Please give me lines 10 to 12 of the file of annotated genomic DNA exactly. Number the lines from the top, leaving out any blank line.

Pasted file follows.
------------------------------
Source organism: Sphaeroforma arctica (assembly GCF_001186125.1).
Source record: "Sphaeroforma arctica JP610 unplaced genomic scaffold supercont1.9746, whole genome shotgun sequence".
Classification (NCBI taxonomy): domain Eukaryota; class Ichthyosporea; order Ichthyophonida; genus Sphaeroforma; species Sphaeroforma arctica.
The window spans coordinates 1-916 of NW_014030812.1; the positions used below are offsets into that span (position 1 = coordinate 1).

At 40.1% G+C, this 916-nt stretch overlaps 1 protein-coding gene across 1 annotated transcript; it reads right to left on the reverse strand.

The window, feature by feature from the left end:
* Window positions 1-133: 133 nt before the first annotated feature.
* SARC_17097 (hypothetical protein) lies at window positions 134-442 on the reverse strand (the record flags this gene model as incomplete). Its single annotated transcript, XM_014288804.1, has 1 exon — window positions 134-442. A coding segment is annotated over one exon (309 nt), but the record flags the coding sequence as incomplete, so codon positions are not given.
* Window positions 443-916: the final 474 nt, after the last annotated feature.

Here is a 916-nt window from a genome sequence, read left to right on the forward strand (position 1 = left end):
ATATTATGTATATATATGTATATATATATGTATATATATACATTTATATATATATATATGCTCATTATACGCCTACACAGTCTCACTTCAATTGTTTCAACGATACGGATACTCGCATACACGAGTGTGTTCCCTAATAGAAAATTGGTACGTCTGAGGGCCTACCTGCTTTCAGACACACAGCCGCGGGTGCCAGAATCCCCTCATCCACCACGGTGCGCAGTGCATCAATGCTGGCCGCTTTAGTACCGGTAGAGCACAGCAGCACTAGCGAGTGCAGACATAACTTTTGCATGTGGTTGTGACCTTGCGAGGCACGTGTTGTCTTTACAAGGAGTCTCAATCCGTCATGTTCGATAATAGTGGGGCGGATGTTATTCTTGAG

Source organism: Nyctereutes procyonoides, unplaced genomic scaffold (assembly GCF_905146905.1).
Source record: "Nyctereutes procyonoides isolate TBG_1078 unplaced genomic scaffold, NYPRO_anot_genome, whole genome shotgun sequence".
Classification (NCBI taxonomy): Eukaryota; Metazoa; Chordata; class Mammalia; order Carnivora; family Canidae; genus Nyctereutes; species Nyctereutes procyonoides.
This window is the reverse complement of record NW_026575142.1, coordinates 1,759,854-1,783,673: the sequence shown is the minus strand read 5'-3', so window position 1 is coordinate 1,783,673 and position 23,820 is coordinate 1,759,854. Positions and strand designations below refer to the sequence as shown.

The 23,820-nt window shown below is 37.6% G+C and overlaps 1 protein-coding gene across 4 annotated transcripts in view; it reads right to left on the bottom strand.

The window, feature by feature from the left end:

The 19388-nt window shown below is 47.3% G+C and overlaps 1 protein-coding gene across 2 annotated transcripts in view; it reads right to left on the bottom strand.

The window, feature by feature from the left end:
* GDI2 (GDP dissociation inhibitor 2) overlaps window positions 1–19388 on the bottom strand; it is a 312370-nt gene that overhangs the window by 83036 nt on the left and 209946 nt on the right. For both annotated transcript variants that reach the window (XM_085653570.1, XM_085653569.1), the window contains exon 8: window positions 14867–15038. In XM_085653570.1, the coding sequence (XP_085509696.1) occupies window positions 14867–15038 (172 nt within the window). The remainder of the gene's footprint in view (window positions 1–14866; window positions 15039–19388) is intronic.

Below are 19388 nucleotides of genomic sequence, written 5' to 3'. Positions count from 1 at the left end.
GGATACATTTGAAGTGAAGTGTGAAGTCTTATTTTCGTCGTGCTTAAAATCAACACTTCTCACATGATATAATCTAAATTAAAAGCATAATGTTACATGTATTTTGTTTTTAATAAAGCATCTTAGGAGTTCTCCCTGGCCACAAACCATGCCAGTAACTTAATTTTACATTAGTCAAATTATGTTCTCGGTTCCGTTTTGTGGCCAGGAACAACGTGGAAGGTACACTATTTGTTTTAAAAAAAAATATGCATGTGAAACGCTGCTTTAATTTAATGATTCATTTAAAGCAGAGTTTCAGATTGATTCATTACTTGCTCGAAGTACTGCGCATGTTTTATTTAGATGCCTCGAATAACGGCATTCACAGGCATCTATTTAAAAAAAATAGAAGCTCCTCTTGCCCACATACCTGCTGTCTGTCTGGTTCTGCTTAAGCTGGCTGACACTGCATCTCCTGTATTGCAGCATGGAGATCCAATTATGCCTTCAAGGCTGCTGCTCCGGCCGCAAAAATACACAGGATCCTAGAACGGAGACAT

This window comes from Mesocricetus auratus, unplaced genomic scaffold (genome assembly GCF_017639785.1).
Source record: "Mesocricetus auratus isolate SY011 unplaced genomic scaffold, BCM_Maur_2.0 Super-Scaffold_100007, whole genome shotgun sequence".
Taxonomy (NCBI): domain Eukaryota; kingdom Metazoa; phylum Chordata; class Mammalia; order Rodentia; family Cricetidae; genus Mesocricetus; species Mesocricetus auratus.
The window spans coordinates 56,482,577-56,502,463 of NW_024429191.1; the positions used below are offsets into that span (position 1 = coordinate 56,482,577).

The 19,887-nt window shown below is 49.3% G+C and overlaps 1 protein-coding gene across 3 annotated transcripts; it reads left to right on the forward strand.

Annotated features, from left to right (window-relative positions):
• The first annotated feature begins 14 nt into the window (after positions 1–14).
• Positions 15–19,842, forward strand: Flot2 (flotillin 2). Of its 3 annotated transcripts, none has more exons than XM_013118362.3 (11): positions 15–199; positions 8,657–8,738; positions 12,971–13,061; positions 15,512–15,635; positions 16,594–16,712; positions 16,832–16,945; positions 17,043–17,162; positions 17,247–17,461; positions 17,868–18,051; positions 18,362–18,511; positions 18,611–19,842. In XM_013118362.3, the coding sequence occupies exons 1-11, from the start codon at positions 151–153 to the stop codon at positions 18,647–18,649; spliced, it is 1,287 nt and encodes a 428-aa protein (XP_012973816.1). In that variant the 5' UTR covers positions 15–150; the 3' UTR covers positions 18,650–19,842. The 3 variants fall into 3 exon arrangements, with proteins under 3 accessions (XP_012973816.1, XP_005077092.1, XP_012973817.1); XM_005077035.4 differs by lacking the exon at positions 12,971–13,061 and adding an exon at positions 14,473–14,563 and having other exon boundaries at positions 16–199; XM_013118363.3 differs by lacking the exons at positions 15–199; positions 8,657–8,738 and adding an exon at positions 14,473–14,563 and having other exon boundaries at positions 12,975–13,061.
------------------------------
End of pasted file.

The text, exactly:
Here is a 916-nt window from a genome sequence, read left to right on the forward strand (position 1 = left end):
ATATTATGTATATATATGTATATATATATGTATATATATACATTTATATATATATATATGCTCATTATACGCCTACACAGTCTCACTTCAATTGTTTCAACGATACGGATACTCGCATACACGAGTGTGTTCCCTAATAGAAAATTGGTACGTCTGAGGGCCTACCTGCTTTCAGACACACAGCCGCGGGTGCCAGAATCCCCTCATCCACCACGGTGCGCAGTGCATCAATGCTGGCCGCTTTAGTACCGGTAGAGCACAGCAGCACTAGCGAGTGCAGACATAACTTTTGCATGTGGTTGTGACCTTGCGAGGCACGTGTTGTCTTTACAAGGAGTCTCAATCCGTCATGTTCGATAATAGTGGGGCGGATGTTATTCTTGAG

Source organism: Nyctereutes procyonoides, unplaced genomic scaffold (assembly GCF_905146905.1).